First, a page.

People judge books by their covers. They judge products by their covers, too. It’s no secret that packaging affects whether people will purchase your small business’s products. That’s why we’ll be talking about how to design packaging for your small business’s products.
Basics of Branding for Small Business
Before we can talk meaningfully about packaging design, we need to talk about branding. We talk about that at length in How to Brand Your Small Business, but here are the high points:
- A brand is a what people think of when they think of your small business.
- You can express your brand through a variety of tools, including advertisements, formal statements, web design, and, of course, product and packaging design.
- To build a successful brand, you need to understand and be able to clearly articulate your business’s purpose.
- Consistency is key to good branding.
With all this in mind, when you have an idea of what your business brand is like, you need to make sure your packaging is consistent with your brand. Before you start designing packaging, we strongly recommend creating a brand style guide document. That way, you can make sure you have consistent colors, fonts, and a logo.
Think About Your Audience & Their Consumer Behavior Before You Design Packaging
When you design packaging, you need to consider a number of different factors. First and foremost, you need to think about the type of product for which you are creating a package. This is obvious because it will immediately narrow down packaging that will not work. You can’t sell thumbtacks in plastic bags!
Beyond simple logical considerations, though, the most important part of packaging design is your target audience. Think about who is buying your product, why they are buying it, and how they are buying it. Why are they choosing your product over a competitor?
If your customer, for example, is image-conscious, then your packaging will need to look luxurious. If they are frugal, your packaging will need to look no-nonsense.
Similarly, distribution matters as well. Items sold online need to look great in product photos against white backgrounds. Items sold offline need to stand out among other similar items adjacent on the shelves.
Determine What You Need to Include on the Packaging
The specific content you need to include on your packaging will vary significantly between different kinds of products. However, 99 Designs does a good job of classifying the content that may go onto packaging into the following categories:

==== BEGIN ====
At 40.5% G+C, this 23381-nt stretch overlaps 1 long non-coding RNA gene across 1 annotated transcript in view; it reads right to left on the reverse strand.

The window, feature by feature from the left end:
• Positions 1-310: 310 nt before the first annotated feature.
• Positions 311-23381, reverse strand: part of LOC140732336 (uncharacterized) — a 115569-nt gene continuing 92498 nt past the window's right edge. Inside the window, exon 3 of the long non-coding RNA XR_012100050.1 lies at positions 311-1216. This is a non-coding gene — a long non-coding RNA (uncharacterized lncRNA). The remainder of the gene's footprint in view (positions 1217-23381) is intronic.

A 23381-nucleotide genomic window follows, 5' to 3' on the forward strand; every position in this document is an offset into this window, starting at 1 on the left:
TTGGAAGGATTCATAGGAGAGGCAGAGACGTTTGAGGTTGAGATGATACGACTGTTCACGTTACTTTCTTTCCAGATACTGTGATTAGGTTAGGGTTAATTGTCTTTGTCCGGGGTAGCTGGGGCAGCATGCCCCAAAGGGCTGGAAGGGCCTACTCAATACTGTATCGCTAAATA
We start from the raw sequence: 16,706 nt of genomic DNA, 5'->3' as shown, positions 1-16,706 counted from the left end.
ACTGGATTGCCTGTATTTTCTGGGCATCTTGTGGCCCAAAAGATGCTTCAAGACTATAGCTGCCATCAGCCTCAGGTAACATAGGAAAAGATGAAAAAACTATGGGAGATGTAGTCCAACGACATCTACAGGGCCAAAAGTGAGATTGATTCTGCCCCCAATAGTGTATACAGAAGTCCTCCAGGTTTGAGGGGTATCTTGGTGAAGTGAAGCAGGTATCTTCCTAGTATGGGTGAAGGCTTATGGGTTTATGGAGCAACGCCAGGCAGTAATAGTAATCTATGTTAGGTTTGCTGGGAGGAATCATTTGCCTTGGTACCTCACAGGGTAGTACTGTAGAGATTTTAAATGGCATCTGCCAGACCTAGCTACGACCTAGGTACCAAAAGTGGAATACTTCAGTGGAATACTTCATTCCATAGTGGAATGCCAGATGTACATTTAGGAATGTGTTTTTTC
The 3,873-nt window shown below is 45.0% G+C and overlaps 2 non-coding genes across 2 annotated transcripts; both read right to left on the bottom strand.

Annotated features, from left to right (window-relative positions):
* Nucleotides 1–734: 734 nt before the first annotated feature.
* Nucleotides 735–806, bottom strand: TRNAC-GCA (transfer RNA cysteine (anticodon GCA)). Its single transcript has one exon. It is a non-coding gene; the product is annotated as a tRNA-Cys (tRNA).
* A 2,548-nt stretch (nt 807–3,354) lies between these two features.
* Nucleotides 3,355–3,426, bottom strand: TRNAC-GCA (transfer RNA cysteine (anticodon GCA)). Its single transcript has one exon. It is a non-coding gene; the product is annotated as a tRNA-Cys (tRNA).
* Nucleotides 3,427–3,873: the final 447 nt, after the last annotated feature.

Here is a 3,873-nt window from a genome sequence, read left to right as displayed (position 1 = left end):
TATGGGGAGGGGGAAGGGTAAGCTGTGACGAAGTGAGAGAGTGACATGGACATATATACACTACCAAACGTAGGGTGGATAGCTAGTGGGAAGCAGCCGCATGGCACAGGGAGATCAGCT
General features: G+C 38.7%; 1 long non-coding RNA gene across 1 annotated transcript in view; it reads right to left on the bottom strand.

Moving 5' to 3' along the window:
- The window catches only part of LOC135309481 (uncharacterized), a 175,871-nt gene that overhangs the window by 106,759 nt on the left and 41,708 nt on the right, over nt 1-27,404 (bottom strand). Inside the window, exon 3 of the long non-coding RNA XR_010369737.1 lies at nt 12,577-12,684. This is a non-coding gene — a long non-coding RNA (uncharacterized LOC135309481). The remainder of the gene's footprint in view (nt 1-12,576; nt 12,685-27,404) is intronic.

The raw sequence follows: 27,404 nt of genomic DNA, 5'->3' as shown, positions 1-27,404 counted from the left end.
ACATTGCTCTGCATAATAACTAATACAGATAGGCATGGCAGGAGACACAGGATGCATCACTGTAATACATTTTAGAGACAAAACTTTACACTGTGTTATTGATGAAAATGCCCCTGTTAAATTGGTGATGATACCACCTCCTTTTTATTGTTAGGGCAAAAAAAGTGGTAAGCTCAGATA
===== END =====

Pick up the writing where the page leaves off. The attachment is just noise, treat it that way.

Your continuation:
- Copy: or, more simply, text.
- Imagery: photos and illustrations.
- Required labelling: bar codes, nutrition facts, legalese.
- Temporary content: expiration dates or spaces for stickers/stamps.
Find What You Like
Any time you want to start a design, it’s important to do market research first. With packaging, the easiest way to get started is by going to either Pinterest or Google Images and look for inspiration. We recommend Pinterest because it’s easy-to-use, fun, and surprisingly powerful.
When you go to Pinterest, create a separate board for packaging design inspiration. Search for the type of product you are interested in selling followed by the word “packaging.” Every time you see packaging you like, add a pin.
When you’re done, review the packaging ideas and see if there is anything you want to imitate. Bear in mind, you need to think in terms of your audience’s interests and not necessarily your own.
Create a Budget
Packaging design and manufacturing is not free. Costs can be broken into two categories: one-time costs and per-item costs. To explain the difference, we will once more from 99 Designs’ packaging design article.
One-time costs include things like paying for the original design work, purchasing a stamp (if you’re going the DIY route), print plate setup (for large, offset print runs.) You pay for these up front, and usually only once (unless you change your design).
Per-item costs are generally for materials and labor. Each box will cost a certain amount, as will the tissue paper you stuff it with and the tape you use to seal it. And you either have to pay someone to put your product into the box, or do it yourself.
You’ll want to have a ballpark idea of how much you’d like to spend before you start the design process. Keep in mind that cheaper isn’t always better; paying a little bit more for your materials could up your presentation (and your selling price) by making you stand out from the competition.The ultimate guide to product packaging design, 99 Designs
Steps in the Packaging Design Process
1. Think about the entire package
It’s tempting to think of packaging design in terms of the outer packaging that you see when shopping online or looking at items on store shelves. This doesn’t capture the whole truth, though. Packaging has multiple layers to it, including: outer packaging, inner packaging, and product packaging.
Outer packaging is the first thing a customer is going to see. It’s what protects your product from the elements. This could include the box that the product is shipped in or the shopping bag the item is placed in at the store.